Attend the patient for post-surgery/procedure complications during hospitalization as well as after discharge.
Attend the patient who is re-hospitalized for further treatment of complications arising from the earlier surgery/procedure.
Exception to the aforesaid would be situations where before surgery/procedure the patient was properly informed and had duly consented that post surgery/procedure care will be undertaken by someone else or where an unforeseen emergency has arisen forcing the surgeon/interventionist from attending to the patient. In the latter case, the patient must be kept in the care of another equally competent doctor, the patient's care must be resumed at the earliest and the reason/s for nonattendance must be duly recorded in the patient's medical records.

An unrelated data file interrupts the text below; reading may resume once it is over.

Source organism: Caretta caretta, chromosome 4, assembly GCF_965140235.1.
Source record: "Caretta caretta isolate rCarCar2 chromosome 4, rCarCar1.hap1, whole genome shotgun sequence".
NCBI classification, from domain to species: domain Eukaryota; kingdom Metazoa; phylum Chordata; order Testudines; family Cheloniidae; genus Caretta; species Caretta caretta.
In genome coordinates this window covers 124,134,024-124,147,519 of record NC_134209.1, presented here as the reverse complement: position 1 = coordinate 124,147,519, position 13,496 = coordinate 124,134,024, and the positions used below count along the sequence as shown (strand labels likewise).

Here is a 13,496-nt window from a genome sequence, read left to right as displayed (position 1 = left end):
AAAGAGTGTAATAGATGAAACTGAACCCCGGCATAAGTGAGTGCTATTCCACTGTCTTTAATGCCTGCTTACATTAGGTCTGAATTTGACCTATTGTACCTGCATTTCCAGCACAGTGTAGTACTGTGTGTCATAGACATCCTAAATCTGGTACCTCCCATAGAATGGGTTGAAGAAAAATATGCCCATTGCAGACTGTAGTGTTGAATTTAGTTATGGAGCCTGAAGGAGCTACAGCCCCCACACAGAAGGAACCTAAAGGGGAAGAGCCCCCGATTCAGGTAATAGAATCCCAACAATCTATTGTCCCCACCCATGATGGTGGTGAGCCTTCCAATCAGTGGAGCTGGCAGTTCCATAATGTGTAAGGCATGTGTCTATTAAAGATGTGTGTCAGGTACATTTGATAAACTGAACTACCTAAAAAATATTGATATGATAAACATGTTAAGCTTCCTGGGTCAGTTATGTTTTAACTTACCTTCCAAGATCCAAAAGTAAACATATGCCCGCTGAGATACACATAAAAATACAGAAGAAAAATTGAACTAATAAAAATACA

It is advisable, although not mandatory that in the Bed Head ticket of an IPD patient, 'No complaint' or 'No new complaint', if it is so, be recorded at least once every day.
Do not discharge a patient who needs further medical supervision.
Investigations must be repeated at the indicated intervals.
Advice hospitalization or rehospitalization at the appropriate time.
The required and appropriate medicines must be introduced/continued/discontinued/altered at the appropriate time; must be administered by the route indicated, that is, parenterally/intravenously/orally; in correct and optimum dosage and on proper time. ,
Ensure that there are no incomplete reports or notings.
Duly record the date as well as time of collecting the samples that are sent for investigation.
All post-discharge advices and precautions must be written on the discharge card/summary/ticket.
Constantly review the line of treatment, especially when there are complications or the results are not on the expected lines.
Ignoring or not responding appropriately to any abnormal finding could be construed as negligence.
Specialization and competency before accepting a patient
April 2010, 3(4):50-51